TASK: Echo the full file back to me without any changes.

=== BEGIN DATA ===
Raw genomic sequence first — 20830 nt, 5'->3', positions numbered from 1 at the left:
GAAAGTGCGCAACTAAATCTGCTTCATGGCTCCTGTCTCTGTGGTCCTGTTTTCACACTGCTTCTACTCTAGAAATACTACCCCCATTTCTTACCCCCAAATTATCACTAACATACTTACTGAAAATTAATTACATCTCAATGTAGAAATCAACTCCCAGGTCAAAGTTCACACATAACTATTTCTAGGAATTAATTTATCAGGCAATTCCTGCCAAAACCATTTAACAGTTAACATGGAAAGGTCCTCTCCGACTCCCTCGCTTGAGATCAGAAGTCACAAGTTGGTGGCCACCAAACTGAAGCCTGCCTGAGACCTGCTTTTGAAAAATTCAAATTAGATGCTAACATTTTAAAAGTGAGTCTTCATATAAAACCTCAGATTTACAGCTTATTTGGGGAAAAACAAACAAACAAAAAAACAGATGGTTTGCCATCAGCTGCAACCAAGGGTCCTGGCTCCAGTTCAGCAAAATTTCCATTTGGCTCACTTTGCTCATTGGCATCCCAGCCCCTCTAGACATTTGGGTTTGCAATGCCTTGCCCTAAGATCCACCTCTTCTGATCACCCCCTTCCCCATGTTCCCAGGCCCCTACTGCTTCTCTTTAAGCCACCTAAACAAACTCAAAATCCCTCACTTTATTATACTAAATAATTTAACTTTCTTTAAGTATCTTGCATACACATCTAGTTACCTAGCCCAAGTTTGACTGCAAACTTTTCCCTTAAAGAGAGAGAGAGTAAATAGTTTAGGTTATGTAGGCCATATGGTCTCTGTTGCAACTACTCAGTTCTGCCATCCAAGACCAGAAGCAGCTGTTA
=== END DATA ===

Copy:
Raw genomic sequence first — 20830 nt, 5'->3', positions numbered from 1 at the left:
GAAAGTGCGCAACTAAATCTGCTTCATGGCTCCTGTCTCTGTGGTCCTGTTTTCACACTGCTTCTACTCTAGAAATACTACCCCCATTTCTTACCCCCAAATTATCACTAACATACTTACTGAAAATTAATTACATCTCAATGTAGAAATCAACTCCCAGGTCAAAGTTCACACATAACTATTTCTAGGAATTAATTTATCAGGCAATTCCTGCCAAAACCATTTAACAGTTAACATGGAAAGGTCCTCTCCGACTCCCTCGCTTGAGATCAGAAGTCACAAGTTGGTGGCCACCAAACTGAAGCCTGCCTGAGACCTGCTTTTGAAAAATTCAAATTAGATGCTAACATTTTAAAAGTGAGTCTTCATATAAAACCTCAGATTTACAGCTTATTTGGGGAAAAACAAACAAACAAAAAAACAGATGGTTTGCCATCAGCTGCAACCAAGGGTCCTGGCTCCAGTTCAGCAAAATTTCCATTTGGCTCACTTTGCTCATTGGCATCCCAGCCCCTCTAGACATTTGGGTTTGCAATGCCTTGCCCTAAGATCCACCTCTTCTGATCACCCCCTTCCCCATGTTCCCAGGCCCCTACTGCTTCTCTTTAAGCCACCTAAACAAACTCAAAATCCCTCACTTTATTATACTAAATAATTTAACTTTCTTTAAGTATCTTGCATACACATCTAGTTACCTAGCCCAAGTTTGACTGCAAACTTTTCCCTTAAAGAGAGAGAGAGTAAATAGTTTAGGTTATGTAGGCCATATGGTCTCTGTTGCAACTACTCAGTTCTGCCATCCAAGACCAGAAGCAGCTGTTA